I’ll be surprised if this book doesn’t end up on many “best of” lists at the end of the year and on at least a few award shortlists. The buzz surrounding it has been tremendous and not without good reason. Part Charlie and the Chocolate Factory, part Mysterious Benedict Society, it is full of enough puzzles and literary allusions to satisfy even the biggest book-nerd. (Perhaps one reason it’s been so widely beloved in the kid-litosphere. And I say that as the biggest book-nerd of them all.)
You can find longer reviews of this one in book blogs all over so I’ll keep it short. Briefly, the town of Alexandriaville has been without a library for 12 years. To celebrate the opening of the new library built by world-famous game creator Mr. Lemoncello (and Alexandriaville native), a contest is devised for twelve 12 year olds. The first one to find his way out of the library is the winner. But to find his way out the winner has to decipher clues that have been planted all over the library. The kids quickly pair off into teams to solve the puzzle. The teams are led by Kyle, an average nice guy kind of kid who loves games and tolerates books, and Charles Chiltington, the evil rich kid who is wiling to win at any cost.
Ruth has a new saying these days. She will very seriously say “I don’t like_______” about something. “I don’t like this soup.” “I don’t like this book.” And then when you ask why she’ll say “I LOVE IT!” I’d have to say the opposite about Mr. Lemoncello’s Library. I did like it. But I just didn’t LOVE it.
That might be partly due to hype. By the time we read it I had heard it compared to every great kid’s book of this century and last. I did really like the puzzles and the literary references were fun (although mostly missed by my two boys, both of whom have had a lot of books read to them or read themselves). I wonder if the literary references are one of those things adults think are cool but kids miss. I liked imagining the library and all it’s bells and whistles (although I’m enough of a Luddite to keep thinking that it would have been nice if the coolness of the library were due primarily to the books and not to the all the cool technology).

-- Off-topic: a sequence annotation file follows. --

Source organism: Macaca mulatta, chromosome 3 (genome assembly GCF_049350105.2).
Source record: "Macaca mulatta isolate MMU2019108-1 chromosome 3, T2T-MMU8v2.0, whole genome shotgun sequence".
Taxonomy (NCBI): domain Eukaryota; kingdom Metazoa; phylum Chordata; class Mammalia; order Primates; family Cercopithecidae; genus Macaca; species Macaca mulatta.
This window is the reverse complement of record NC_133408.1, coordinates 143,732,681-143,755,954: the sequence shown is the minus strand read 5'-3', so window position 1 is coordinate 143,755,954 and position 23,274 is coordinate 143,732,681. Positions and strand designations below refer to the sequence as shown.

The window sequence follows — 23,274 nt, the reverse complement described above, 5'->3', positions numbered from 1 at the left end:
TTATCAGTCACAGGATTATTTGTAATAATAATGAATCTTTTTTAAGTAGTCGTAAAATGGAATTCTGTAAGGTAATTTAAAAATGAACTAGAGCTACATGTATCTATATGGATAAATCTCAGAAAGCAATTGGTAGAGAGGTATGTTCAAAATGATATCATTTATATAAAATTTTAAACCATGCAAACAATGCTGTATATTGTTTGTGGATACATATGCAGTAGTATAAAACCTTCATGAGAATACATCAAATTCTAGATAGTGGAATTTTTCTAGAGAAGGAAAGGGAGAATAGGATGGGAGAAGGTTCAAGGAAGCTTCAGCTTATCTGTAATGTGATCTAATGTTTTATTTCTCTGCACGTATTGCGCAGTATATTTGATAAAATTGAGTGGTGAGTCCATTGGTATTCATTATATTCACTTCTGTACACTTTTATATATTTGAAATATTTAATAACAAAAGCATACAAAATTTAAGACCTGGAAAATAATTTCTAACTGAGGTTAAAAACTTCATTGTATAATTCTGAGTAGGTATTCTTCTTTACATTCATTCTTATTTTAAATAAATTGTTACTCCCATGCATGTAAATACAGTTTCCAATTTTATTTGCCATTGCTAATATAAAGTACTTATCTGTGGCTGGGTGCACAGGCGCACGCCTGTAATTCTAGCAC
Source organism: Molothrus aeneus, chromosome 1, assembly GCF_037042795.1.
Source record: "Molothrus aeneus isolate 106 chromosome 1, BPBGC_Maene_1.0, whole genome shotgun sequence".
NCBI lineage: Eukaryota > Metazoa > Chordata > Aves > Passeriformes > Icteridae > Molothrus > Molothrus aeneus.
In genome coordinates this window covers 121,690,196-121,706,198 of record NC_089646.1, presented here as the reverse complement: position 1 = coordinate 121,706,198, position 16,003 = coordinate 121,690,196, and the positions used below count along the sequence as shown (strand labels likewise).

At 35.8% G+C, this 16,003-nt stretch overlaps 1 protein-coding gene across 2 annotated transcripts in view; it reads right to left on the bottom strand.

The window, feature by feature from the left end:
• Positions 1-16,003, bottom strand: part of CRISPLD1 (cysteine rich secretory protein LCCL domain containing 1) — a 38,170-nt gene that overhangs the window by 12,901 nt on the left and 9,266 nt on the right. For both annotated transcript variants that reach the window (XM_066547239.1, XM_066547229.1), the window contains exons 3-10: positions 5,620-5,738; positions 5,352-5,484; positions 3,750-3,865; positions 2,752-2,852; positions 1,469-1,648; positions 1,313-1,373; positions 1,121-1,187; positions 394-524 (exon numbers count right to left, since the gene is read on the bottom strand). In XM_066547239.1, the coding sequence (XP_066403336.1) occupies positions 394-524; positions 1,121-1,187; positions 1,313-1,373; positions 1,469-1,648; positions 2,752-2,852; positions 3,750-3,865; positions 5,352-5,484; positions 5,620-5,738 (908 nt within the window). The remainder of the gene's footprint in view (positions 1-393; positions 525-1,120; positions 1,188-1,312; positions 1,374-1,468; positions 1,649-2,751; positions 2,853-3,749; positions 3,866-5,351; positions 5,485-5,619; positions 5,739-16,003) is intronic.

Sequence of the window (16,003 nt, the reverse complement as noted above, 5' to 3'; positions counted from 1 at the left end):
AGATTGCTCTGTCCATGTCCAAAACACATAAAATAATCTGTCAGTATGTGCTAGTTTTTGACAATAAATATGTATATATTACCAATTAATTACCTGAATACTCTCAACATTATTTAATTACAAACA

I found myself wishing that the characters weren’t quite so much caricatures. You have the khaki-wearing evil preppy rich kid. The cheerleader who pretends to be ditzy but is smart. The shy bookworm. And some of the plot seemed thin. Primarily, I kept wondering if there has been no library in this town for these kids’ whole lives then how come so many of them basically have the DEWEY DECIMAL SYSTEM MEMORIZED. It seemed odd that the argument was how important libraries are, yet, in this town with no library, all the kids had been able to grow up unusually into libraries and books WITHOUT A LIBRARY.
However, those points could be overlooked. Lots of children’s literature is full of stock characters. The thing that bothered me most though was the way the adult characters dealt with Charles Chiltington. He’s a nasty little suck-up of a kid. But the adults seem to be as against him as the other kids are. Mr Lemoncello clearly doesn’t like him and is rooting for Kyle’s team. It’s not so much that I felt sorry for him but that I thought this added to the one-dimensional aspect of the book. Yes, it’s fun. But I think the author could have achieved something a little deeper if his characters had developed more or if we could have seen that Charles wasn’t just pure evil in a polo shirt. Think about Dumbledore seeing the good in Draco or Mr. Benedict trying to reach out to S.Q. In this book it’s as if Mr. Benedict mocks S.Q. or Dumbledore never tried to help Draco.
So fun, yes. But one dimensional fun. That’s not always bad but I wished for a little more.